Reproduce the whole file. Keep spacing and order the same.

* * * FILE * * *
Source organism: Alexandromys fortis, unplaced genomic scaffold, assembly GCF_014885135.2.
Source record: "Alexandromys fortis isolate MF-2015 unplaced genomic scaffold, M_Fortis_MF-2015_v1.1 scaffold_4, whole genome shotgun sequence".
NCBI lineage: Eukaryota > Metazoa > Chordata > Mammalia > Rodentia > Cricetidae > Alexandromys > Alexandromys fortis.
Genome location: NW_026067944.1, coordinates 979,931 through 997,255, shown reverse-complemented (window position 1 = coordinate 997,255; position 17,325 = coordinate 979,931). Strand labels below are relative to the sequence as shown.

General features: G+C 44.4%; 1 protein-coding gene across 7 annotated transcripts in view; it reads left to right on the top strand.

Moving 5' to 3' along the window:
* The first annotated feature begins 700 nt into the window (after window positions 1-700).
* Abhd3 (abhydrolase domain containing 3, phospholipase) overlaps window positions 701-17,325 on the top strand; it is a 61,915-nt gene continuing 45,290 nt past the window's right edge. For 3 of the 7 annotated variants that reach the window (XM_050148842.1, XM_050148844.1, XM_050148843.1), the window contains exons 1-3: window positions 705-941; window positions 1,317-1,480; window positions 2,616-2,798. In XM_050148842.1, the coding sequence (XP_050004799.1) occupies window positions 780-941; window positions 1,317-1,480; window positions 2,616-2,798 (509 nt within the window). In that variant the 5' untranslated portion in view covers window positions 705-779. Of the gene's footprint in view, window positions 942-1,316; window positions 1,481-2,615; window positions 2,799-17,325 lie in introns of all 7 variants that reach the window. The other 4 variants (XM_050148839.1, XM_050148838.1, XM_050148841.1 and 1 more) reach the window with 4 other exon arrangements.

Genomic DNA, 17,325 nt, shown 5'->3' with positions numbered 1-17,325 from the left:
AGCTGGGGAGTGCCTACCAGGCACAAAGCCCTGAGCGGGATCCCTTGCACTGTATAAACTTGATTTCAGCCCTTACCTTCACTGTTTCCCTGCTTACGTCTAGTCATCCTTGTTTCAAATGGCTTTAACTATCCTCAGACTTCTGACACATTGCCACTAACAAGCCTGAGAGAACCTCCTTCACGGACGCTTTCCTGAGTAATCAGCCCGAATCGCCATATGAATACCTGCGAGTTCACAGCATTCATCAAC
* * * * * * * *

Source organism: Alexandromys fortis, unplaced genomic scaffold, assembly GCF_014885135.2.
Source record: "Alexandromys fortis isolate MF-2015 unplaced genomic scaffold, M_Fortis_MF-2015_v1.1 scaffold_4, whole genome shotgun sequence".
NCBI lineage: Eukaryota > Metazoa > Chordata > Mammalia > Rodentia > Cricetidae > Alexandromys > Alexandromys fortis.
Genome location: NW_026067944.1, coordinates 979,931 through 997,255, shown reverse-complemented (window position 1 = coordinate 997,255; position 17,325 = coordinate 979,931). Strand labels below are relative to the sequence as shown.

General features: G+C 44.4%; 1 protein-coding gene across 7 annotated transcripts in view; it reads left to right on the top strand.

Moving 5' to 3' along the window:
* The first annotated feature begins 700 nt into the window (after window positions 1-700).
* Abhd3 (abhydrolase domain containing 3, phospholipase) overlaps window positions 701-17,325 on the top strand; it is a 61,915-nt gene continuing 45,290 nt past the window's right edge. For 3 of the 7 annotated variants that reach the window (XM_050148842.1, XM_050148844.1, XM_050148843.1), the window contains exons 1-3: window positions 705-941; window positions 1,317-1,480; window positions 2,616-2,798. In XM_050148842.1, the coding sequence (XP_050004799.1) occupies window positions 780-941; window positions 1,317-1,480; window positions 2,616-2,798 (509 nt within the window). In that variant the 5' untranslated portion in view covers window positions 705-779. Of the gene's footprint in view, window positions 942-1,316; window positions 1,481-2,615; window positions 2,799-17,325 lie in introns of all 7 variants that reach the window. The other 4 variants (XM_050148839.1, XM_050148838.1, XM_050148841.1 and 1 more) reach the window with 4 other exon arrangements.

Genomic DNA, 17,325 nt, shown 5'->3' with positions numbered 1-17,325 from the left:
AGCTGGGGAGTGCCTACCAGGCACAAAGCCCTGAGCGGGATCCCTTGCACTGTATAAACTTGATTTCAGCCCTTACCTTCACTGTTTCCCTGCTTACGTCTAGTCATCCTTGTTTCAAATGGCTTTAACTATCCTCAGACTTCTGACACATTGCCACTAACAAGCCTGAGAGAACCTCCTTCACGGACGCTTTCCTGAGTAATCAGCCCGAATCGCCATATGAATACCTGCGAGTTCACAGCATTCATCAAC